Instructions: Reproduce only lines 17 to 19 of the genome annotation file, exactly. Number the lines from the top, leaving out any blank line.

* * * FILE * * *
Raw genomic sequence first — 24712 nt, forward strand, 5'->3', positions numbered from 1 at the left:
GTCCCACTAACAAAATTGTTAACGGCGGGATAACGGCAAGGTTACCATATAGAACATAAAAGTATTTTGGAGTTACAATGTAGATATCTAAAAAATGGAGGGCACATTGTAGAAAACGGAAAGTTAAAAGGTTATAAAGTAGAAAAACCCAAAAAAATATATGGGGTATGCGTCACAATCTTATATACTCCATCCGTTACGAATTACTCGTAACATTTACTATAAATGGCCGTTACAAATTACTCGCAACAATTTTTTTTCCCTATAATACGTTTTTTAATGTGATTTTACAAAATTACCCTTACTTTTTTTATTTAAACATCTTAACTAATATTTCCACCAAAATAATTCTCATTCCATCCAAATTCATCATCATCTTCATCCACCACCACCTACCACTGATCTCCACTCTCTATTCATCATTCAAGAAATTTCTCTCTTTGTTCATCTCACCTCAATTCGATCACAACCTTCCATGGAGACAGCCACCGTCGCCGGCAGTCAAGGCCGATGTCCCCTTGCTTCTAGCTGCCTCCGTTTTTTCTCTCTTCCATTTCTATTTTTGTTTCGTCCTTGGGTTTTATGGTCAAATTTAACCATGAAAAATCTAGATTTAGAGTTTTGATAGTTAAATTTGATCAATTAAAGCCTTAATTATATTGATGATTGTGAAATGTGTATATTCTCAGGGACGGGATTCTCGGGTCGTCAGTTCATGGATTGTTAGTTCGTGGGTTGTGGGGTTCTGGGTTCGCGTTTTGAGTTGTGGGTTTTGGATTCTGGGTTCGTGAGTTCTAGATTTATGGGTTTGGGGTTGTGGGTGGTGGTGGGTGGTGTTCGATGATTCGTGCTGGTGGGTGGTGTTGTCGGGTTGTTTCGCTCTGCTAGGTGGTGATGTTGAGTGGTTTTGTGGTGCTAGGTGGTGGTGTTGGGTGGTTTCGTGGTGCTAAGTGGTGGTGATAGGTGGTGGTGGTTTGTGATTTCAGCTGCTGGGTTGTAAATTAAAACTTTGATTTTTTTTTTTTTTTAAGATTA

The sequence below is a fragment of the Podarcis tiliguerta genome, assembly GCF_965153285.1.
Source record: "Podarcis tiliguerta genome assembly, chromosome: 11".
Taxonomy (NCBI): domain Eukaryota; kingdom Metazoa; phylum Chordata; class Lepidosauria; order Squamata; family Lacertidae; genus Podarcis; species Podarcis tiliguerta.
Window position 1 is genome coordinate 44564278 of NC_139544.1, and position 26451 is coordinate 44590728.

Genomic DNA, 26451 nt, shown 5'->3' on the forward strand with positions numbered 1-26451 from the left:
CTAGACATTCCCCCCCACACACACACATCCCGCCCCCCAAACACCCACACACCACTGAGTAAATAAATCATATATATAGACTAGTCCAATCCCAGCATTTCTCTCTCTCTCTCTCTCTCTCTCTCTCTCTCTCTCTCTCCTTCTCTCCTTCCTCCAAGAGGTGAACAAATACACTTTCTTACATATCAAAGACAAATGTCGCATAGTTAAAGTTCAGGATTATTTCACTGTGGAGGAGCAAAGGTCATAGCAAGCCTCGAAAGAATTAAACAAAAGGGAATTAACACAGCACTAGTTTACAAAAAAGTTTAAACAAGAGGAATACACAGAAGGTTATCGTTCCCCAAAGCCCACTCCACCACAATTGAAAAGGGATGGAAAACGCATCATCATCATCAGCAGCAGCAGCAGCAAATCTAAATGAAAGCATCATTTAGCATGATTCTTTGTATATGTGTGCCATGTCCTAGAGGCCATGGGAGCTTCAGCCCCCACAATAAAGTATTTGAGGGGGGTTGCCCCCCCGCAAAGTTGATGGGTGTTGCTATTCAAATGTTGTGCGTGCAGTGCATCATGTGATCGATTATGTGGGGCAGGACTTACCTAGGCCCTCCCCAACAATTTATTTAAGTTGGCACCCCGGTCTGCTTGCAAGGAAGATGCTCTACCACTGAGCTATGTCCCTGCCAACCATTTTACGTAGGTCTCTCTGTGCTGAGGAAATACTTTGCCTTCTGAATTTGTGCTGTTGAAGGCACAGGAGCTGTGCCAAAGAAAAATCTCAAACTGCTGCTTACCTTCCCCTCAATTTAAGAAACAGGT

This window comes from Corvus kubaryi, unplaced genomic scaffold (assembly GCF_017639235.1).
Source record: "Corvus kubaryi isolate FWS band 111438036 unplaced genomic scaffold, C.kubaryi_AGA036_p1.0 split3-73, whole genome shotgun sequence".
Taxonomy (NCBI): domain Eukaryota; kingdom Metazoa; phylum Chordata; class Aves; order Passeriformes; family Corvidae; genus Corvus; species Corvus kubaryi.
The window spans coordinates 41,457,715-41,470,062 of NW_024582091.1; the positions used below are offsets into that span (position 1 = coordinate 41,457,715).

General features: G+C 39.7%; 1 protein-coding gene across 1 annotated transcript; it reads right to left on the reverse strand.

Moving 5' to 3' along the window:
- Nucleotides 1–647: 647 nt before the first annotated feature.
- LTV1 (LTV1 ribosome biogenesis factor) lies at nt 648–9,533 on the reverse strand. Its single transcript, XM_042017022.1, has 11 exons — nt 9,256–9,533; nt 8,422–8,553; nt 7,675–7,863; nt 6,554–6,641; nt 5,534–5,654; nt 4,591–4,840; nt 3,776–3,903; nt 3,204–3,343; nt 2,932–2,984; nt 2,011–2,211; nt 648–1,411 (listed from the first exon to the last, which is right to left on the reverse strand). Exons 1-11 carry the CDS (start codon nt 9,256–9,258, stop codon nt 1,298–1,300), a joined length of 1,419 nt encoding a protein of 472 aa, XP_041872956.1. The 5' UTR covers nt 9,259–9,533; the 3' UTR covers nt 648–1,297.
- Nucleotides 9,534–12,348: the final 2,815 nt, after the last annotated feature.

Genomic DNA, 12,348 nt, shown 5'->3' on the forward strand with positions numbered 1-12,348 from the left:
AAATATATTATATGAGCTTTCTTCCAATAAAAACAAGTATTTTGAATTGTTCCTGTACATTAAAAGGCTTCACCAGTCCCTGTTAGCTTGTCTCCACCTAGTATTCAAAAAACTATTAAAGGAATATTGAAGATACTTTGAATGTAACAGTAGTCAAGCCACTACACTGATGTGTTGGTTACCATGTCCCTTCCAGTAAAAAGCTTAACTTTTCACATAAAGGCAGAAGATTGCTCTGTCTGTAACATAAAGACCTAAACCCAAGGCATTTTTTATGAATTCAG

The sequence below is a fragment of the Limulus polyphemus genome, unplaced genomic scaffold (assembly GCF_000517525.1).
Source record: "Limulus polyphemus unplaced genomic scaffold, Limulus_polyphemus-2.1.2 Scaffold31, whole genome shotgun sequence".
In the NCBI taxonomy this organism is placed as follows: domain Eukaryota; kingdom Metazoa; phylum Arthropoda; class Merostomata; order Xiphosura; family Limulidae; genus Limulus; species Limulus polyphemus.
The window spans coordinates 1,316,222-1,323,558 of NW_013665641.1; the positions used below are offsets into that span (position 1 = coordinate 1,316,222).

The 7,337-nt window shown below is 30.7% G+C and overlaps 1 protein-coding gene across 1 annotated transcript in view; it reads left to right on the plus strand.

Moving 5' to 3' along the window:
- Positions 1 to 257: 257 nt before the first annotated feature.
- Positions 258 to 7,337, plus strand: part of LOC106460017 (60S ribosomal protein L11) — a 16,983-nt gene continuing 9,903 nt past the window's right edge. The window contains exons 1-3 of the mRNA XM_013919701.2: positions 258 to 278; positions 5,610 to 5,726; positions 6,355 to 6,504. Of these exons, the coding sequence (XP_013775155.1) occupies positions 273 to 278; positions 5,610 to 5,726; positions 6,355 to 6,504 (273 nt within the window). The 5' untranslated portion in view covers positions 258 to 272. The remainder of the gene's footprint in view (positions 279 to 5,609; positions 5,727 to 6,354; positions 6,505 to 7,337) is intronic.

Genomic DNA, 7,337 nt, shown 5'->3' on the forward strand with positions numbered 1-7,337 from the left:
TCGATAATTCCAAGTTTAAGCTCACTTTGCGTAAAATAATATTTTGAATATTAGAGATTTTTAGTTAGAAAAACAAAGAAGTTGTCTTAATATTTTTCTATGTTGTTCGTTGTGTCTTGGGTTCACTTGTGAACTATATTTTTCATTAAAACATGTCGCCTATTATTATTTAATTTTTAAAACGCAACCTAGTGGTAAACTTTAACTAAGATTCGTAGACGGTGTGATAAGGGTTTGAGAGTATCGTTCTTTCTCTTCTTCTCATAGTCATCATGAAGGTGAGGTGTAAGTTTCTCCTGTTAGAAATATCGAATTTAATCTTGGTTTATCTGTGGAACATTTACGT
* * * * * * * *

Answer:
- Nucleotides 9,534–12,348: the final 2,815 nt, after the last annotated feature.

Genomic DNA, 12,348 nt, shown 5'->3' on the forward strand with positions numbered 1-12,348 from the left:
AAATATATTATATGAGCTTTCTTCCAATAAAAACAAGTATTTTGAATTGTTCCTGTACATTAAAAGGCTTCACCAGTCCCTGTTAGCTTGTCTCCACCTAGTATTCAAAAAACTATTAAAGGAATATTGAAGATACTTTGAATGTAACAGTAGTCAAGCCACTACACTGATGTGTTGGTTACCATGTCCCTTCCAGTAAAAAGCTTAACTTTTCACATAAAGGCAGAAGATTGCTCTGTCTGTAACATAAAGACCTAAACCCAAGGCATTTTTTATGAATTCAG